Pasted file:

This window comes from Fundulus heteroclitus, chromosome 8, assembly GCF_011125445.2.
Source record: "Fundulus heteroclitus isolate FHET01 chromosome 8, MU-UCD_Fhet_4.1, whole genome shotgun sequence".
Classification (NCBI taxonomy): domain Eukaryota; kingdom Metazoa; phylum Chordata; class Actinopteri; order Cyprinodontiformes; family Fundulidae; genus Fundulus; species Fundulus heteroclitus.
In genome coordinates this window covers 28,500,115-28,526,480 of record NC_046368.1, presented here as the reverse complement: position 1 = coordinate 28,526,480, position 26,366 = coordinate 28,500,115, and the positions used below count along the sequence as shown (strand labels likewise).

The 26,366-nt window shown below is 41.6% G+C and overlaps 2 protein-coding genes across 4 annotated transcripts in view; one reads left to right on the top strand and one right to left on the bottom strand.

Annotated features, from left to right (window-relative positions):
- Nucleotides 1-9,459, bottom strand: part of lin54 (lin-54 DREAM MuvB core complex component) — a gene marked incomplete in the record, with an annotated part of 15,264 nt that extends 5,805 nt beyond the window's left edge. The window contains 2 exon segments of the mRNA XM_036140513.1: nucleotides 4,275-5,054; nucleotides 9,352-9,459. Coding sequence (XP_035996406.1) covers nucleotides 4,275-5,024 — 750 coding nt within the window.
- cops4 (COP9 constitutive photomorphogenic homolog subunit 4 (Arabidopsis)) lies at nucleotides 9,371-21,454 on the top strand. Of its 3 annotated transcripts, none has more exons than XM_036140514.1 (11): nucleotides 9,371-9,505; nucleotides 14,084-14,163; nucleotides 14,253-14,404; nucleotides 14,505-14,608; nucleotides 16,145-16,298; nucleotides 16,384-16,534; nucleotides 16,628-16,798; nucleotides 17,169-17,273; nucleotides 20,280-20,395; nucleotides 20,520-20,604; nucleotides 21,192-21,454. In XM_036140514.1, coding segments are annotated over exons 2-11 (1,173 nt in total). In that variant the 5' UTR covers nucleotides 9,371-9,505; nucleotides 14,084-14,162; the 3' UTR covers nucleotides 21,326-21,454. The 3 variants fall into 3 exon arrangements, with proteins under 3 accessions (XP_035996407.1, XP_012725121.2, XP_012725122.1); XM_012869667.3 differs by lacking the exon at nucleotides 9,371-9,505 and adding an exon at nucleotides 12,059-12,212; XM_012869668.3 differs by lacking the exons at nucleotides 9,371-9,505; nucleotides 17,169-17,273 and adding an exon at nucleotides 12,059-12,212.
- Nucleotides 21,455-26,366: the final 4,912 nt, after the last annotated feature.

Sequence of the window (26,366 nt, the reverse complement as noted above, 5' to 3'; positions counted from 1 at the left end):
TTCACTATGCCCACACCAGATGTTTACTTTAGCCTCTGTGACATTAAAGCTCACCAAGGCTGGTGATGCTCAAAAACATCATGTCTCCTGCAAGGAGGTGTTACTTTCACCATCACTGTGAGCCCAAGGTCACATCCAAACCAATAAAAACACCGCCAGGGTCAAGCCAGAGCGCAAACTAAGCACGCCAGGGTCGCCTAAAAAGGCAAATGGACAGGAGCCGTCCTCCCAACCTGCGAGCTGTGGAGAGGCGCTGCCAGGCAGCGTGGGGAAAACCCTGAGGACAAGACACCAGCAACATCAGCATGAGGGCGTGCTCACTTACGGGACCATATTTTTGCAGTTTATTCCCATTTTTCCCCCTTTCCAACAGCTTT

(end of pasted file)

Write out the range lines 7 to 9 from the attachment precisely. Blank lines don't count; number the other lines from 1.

- Nucleotides 1-9,459, bottom strand: part of lin54 (lin-54 DREAM MuvB core complex component) — a gene marked incomplete in the record, with an annotated part of 15,264 nt that extends 5,805 nt beyond the window's left edge. The window contains 2 exon segments of the mRNA XM_036140513.1: nucleotides 4,275-5,054; nucleotides 9,352-9,459. Coding sequence (XP_035996406.1) covers nucleotides 4,275-5,024 — 750 coding nt within the window.
- cops4 (COP9 constitutive photomorphogenic homolog subunit 4 (Arabidopsis)) lies at nucleotides 9,371-21,454 on the top strand. Of its 3 annotated transcripts, none has more exons than XM_036140514.1 (11): nucleotides 9,371-9,505; nucleotides 14,084-14,163; nucleotides 14,253-14,404; nucleotides 14,505-14,608; nucleotides 16,145-16,298; nucleotides 16,384-16,534; nucleotides 16,628-16,798; nucleotides 17,169-17,273; nucleotides 20,280-20,395; nucleotides 20,520-20,604; nucleotides 21,192-21,454. In XM_036140514.1, coding segments are annotated over exons 2-11 (1,173 nt in total). In that variant the 5' UTR covers nucleotides 9,371-9,505; nucleotides 14,084-14,162; the 3' UTR covers nucleotides 21,326-21,454. The 3 variants fall into 3 exon arrangements, with proteins under 3 accessions (XP_035996407.1, XP_012725121.2, XP_012725122.1); XM_012869667.3 differs by lacking the exon at nucleotides 9,371-9,505 and adding an exon at nucleotides 12,059-12,212; XM_012869668.3 differs by lacking the exons at nucleotides 9,371-9,505; nucleotides 17,169-17,273 and adding an exon at nucleotides 12,059-12,212.
- Nucleotides 21,455-26,366: the final 4,912 nt, after the last annotated feature.